Lateral Impact Oil The period of oscillation for this experiment is 0.8 × T1 = 1.5353s. The pressure registers in sensor 1 are similar to those obtained in the previous case but the dynamics differs substantially, hence the difference in peak shape as evidenced in Figure 5. Case 1X is particularly relevant because no 3D structures seem to onset which makes it a good candidate for a laminar 3D simulation. Figure 5 shows the pressure peak closest to the mean peak of all 100 experiments.

Figure 5. Lateral impact oil, first peak pressure register.

The files can be found in http://canal.etsin.upm.es/ftp/SPHERIC_BENCHMARKS/

Roof Impact Water The roof impacts are quite relevant in the industry due to the tank roof often being less reinforced. The liquid level for this set of experiments corresponds to a 70% fill ratio. The period of oscillation is the first sloshing period for this depth, i.e. T1 = 1.1676s and roof impacts are generated in each cycle. In this configuration neither overturning nor breaking waves are generated. It seems that air is not entrapped during the impact event and this could have a substantial influence on the pressure field. This difference makes this case a distinct challenge compared to the lateral sloshing one, maybe more appropriate for monophasic models. Pressure (Sensor3 Figure 1) and roll angle were registered in all these experiments. Figure 6 shows the pressure peak closest to the mean peak of all 100 experiments.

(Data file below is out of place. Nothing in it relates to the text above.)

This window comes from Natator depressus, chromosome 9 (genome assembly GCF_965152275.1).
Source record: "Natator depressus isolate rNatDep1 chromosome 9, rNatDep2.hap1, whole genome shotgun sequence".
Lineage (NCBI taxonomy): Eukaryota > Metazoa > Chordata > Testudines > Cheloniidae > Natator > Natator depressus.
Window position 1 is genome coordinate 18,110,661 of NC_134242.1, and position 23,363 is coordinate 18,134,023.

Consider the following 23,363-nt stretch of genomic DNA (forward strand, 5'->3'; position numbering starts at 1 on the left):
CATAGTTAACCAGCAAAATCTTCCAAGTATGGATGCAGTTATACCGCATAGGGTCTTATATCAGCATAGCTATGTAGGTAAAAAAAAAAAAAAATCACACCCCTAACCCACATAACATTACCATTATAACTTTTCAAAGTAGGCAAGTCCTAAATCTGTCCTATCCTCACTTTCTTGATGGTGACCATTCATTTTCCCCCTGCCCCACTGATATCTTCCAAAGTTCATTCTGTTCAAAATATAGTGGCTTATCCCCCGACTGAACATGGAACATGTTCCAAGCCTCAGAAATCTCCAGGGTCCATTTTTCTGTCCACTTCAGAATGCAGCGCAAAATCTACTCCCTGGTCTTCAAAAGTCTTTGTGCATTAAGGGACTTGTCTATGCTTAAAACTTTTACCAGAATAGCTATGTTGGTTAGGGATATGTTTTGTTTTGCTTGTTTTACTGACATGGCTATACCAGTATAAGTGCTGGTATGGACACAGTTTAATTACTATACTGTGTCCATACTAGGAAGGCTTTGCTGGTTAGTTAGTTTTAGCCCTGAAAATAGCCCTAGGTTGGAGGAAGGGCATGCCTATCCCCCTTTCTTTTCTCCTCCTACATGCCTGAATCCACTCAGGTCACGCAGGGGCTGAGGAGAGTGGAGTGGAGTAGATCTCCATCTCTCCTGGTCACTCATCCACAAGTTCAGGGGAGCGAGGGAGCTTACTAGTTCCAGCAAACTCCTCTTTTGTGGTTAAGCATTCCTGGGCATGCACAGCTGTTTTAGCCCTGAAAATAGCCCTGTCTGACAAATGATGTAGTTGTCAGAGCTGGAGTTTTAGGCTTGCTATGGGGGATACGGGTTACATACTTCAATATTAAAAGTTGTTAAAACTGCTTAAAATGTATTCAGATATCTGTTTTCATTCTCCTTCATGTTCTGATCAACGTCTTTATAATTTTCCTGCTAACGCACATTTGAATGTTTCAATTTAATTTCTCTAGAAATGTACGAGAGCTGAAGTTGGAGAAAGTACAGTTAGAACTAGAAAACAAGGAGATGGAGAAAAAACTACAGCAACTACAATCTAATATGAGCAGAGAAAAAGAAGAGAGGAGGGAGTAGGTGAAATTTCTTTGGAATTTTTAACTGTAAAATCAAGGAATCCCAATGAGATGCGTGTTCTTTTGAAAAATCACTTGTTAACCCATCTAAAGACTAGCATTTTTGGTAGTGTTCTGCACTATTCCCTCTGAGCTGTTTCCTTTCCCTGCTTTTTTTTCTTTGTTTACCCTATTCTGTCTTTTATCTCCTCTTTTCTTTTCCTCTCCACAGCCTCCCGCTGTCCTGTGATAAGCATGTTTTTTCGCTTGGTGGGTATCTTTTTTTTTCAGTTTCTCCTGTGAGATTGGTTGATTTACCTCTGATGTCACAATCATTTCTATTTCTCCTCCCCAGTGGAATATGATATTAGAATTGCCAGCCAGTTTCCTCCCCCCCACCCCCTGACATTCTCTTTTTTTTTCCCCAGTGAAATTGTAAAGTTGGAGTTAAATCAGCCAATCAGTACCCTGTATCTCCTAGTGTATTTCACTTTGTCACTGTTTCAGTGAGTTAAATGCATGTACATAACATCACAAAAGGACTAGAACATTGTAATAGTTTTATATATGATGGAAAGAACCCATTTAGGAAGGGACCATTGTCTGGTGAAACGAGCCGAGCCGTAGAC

Figure 6. Roof impact water, first peak pressure register.

Roof Impact Oil The dynamics is similar to the water roof impact case because air is not entrapped during impact. This was not the case for lateral impact in which air was entrapped in the previous case. Figure 7 shows the pressure peak closest to the mean peak of all 100 experiments and it is noticeable that impact pressure does not occur in 0.5X and in 1X it occurs after two complete oscillations.